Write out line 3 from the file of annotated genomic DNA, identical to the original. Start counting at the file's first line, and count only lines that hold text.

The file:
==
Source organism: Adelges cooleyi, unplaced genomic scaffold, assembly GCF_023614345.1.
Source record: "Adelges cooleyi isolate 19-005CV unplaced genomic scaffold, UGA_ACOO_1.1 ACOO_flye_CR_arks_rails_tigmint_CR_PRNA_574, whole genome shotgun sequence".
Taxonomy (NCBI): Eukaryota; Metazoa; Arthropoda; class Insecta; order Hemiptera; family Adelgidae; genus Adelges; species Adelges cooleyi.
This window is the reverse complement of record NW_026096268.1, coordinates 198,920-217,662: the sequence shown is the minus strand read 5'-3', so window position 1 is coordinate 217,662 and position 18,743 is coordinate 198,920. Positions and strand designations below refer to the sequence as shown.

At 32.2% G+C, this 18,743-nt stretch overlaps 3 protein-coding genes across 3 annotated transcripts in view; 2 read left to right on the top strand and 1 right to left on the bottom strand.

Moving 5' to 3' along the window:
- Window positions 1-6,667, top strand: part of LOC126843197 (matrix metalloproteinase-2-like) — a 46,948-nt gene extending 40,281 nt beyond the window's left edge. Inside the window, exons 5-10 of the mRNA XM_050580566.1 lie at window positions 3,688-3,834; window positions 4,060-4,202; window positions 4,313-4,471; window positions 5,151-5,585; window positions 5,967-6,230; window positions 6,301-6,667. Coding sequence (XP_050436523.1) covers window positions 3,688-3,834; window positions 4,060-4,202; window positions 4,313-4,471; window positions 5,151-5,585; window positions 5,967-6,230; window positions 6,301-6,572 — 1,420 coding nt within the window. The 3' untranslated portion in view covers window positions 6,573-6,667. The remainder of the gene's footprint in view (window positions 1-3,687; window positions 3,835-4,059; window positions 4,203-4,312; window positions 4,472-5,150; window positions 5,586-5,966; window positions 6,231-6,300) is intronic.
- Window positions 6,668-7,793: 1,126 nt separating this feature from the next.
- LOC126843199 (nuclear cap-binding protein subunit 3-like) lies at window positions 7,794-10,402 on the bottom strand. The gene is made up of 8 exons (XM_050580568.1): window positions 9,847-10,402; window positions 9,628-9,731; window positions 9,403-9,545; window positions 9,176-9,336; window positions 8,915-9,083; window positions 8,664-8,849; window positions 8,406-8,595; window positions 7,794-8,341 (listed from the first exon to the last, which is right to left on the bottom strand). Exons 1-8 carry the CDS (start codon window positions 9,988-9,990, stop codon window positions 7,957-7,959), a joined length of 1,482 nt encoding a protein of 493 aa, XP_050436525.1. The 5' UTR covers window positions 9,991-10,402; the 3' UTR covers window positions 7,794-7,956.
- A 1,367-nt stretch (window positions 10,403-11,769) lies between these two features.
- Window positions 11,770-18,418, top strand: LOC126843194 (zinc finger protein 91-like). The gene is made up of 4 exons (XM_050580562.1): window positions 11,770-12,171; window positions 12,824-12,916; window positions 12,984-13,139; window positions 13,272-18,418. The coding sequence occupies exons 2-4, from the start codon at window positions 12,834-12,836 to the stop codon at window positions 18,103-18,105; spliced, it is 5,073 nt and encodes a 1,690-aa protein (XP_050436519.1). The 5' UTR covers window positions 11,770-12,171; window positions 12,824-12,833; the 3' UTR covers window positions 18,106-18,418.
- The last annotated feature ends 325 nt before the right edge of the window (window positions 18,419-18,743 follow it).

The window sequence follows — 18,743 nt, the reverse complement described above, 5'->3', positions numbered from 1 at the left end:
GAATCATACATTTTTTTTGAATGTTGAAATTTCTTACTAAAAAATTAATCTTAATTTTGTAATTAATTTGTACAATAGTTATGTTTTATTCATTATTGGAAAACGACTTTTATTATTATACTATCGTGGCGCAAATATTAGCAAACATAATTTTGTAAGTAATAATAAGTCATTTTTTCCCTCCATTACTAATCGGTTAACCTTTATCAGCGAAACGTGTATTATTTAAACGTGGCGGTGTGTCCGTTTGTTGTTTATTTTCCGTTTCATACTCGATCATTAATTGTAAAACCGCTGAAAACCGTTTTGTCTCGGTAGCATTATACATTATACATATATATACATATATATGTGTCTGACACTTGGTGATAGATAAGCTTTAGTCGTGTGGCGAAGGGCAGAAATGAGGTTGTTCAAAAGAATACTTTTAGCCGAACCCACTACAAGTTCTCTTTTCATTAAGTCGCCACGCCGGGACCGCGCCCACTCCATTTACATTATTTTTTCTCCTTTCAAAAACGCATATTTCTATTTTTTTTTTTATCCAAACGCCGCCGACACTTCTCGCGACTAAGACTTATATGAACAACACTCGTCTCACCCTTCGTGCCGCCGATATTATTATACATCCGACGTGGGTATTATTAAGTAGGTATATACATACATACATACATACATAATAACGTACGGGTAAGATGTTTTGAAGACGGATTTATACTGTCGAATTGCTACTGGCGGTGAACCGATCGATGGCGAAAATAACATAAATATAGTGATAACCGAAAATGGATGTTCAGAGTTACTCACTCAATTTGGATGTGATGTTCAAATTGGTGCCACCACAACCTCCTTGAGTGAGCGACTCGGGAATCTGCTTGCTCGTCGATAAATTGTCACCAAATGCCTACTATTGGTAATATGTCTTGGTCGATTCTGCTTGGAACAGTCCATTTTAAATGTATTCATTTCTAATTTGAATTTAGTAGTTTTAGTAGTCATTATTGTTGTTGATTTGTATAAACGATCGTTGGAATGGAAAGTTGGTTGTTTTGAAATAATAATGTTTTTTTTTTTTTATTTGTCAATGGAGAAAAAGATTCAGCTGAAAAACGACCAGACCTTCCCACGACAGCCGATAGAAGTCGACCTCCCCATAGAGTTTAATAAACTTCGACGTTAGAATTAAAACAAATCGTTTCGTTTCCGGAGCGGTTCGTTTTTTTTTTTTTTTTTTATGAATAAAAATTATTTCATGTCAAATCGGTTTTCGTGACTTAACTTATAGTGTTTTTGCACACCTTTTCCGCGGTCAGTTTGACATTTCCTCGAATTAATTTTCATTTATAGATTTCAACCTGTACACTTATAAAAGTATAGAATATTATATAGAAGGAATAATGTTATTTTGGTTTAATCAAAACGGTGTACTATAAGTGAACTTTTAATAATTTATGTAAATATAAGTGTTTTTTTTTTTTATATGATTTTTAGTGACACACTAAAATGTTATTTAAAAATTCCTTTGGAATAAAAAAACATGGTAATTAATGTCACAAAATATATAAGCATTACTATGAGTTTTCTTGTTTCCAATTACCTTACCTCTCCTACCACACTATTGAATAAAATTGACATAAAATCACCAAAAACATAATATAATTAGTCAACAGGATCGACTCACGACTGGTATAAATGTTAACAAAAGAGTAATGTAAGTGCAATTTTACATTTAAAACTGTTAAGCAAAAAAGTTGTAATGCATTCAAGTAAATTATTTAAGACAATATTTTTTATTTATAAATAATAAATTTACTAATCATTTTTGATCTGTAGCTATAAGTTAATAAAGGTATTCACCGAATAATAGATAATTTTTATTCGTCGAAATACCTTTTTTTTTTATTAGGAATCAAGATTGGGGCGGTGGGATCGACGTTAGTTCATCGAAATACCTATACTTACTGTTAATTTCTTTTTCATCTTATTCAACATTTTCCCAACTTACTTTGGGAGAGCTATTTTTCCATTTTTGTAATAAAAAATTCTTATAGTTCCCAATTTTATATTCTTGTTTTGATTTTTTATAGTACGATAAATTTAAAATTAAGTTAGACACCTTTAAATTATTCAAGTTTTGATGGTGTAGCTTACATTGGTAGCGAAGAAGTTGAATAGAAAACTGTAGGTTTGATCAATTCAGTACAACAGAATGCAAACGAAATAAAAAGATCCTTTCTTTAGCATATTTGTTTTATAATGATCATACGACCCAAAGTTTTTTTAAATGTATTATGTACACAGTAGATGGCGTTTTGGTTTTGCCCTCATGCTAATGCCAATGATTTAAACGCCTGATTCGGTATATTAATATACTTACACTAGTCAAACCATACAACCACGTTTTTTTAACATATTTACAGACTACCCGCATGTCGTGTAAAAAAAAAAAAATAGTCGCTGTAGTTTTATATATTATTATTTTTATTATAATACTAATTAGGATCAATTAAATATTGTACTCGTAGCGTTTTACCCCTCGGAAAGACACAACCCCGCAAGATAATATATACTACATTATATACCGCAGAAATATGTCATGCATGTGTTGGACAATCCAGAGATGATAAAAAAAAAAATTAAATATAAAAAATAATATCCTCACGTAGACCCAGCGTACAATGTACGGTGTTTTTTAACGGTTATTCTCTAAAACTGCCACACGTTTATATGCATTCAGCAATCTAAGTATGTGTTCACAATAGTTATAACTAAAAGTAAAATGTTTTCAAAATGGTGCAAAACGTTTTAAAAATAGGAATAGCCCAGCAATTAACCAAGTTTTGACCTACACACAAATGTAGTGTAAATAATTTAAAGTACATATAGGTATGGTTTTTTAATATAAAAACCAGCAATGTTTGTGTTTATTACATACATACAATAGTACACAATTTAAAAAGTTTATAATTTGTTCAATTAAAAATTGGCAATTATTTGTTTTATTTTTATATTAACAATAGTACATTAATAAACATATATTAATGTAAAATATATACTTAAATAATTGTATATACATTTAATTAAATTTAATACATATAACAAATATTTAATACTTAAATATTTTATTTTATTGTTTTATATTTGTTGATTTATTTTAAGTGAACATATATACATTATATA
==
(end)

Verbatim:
Taxonomy (NCBI): Eukaryota; Metazoa; Arthropoda; class Insecta; order Hemiptera; family Adelgidae; genus Adelges; species Adelges cooleyi.